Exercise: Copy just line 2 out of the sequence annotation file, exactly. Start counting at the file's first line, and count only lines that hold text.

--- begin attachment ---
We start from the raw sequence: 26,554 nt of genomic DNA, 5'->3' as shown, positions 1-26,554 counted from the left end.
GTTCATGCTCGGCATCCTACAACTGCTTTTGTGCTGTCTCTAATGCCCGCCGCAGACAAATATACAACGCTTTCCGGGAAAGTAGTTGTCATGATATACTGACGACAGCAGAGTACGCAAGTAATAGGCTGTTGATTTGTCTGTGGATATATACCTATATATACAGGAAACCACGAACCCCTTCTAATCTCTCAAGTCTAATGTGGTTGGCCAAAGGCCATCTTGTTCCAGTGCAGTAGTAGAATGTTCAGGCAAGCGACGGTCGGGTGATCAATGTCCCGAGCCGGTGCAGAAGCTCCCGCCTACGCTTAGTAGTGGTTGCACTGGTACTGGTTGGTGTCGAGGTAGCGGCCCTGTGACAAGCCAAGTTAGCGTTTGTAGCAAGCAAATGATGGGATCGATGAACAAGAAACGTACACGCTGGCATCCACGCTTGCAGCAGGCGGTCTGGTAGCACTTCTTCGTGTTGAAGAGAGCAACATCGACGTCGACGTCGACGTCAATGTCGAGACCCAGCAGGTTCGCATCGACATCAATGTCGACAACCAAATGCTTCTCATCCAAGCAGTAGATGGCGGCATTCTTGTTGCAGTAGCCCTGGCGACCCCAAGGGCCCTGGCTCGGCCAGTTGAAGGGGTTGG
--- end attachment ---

GTTCATGCTCGGCATCCTACAACTGCTTTTGTGCTGTCTCTAATGCCCGCCGCAGACAAATATACAACGCTTTCCGGGAAAGTAGTTGTCATGATATACTGACGACAGCAGAGTACGCAAGTAATAGGCTGTTGATTTGTCTGTGGATATATACCTATATATACAGGAAACCACGAACCCCTTCTAATCTCTCAAGTCTAATGTGGTTGGCCAAAGGCCATCTTGTTCCAGTGCAGTAGTAGAATGTTCAGGCAAGCGACGGTCGGGTGATCAATGTCCCGAGCCGGTGCAGAAGCTCCCGCCTACGCTTAGTAGTGGTTGCACTGGTACTGGTTGGTGTCGAGGTAGCGGCCCTGTGACAAGCCAAGTTAGCGTTTGTAGCAAGCAAATGATGGGATCGATGAACAAGAAACGTACACGCTGGCATCCACGCTTGCAGCAGGCGGTCTGGTAGCACTTCTTCGTGTTGAAGAGAGCAACATCGACGTCGACGTCGACGTCAATGTCGAGACCCAGCAGGTTCGCATCGACATCAATGTCGACAACCAAATGCTTCTCATCCAAGCAGTAGATGGCGGCATTCTTGTTGCAGTAGCCCTGGCGACCCCAAGGGCCCTGGCTCGGCCAGTTGAAGGGGTTGG